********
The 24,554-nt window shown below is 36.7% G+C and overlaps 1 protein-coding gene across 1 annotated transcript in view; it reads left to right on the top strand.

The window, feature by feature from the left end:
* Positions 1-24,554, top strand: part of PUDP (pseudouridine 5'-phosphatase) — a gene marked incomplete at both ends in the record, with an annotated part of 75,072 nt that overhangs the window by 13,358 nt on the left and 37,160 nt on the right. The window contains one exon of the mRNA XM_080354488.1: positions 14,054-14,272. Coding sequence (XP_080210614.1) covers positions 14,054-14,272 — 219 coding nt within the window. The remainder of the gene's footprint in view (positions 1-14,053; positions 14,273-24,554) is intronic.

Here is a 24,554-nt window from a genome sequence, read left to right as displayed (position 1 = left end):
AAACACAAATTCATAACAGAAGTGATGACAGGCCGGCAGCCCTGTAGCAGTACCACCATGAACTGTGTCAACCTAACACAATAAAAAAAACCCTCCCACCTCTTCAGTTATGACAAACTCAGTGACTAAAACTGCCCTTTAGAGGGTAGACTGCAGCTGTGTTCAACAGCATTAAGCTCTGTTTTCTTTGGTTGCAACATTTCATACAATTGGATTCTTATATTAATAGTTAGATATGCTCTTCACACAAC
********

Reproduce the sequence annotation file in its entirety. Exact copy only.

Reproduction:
The 24,554-nt window shown below is 36.7% G+C and overlaps 1 protein-coding gene across 1 annotated transcript in view; it reads left to right on the top strand.

The window, feature by feature from the left end:
* Positions 1-24,554, top strand: part of PUDP (pseudouridine 5'-phosphatase) — a gene marked incomplete at both ends in the record, with an annotated part of 75,072 nt that overhangs the window by 13,358 nt on the left and 37,160 nt on the right. The window contains one exon of the mRNA XM_080354488.1: positions 14,054-14,272. Coding sequence (XP_080210614.1) covers positions 14,054-14,272 — 219 coding nt within the window. The remainder of the gene's footprint in view (positions 1-14,053; positions 14,273-24,554) is intronic.

Here is a 24,554-nt window from a genome sequence, read left to right as displayed (position 1 = left end):
AAACACAAATTCATAACAGAAGTGATGACAGGCCGGCAGCCCTGTAGCAGTACCACCATGAACTGTGTCAACCTAACACAATAAAAAAAACCCTCCCACCTCTTCAGTTATGACAAACTCAGTGACTAAAACTGCCCTTTAGAGGGTAGACTGCAGCTGTGTTCAACAGCATTAAGCTCTGTTTTCTTTGGTTGCAACATTTCATACAATTGGATTCTTATATTAATAGTTAGATATGCTCTTCACACAAC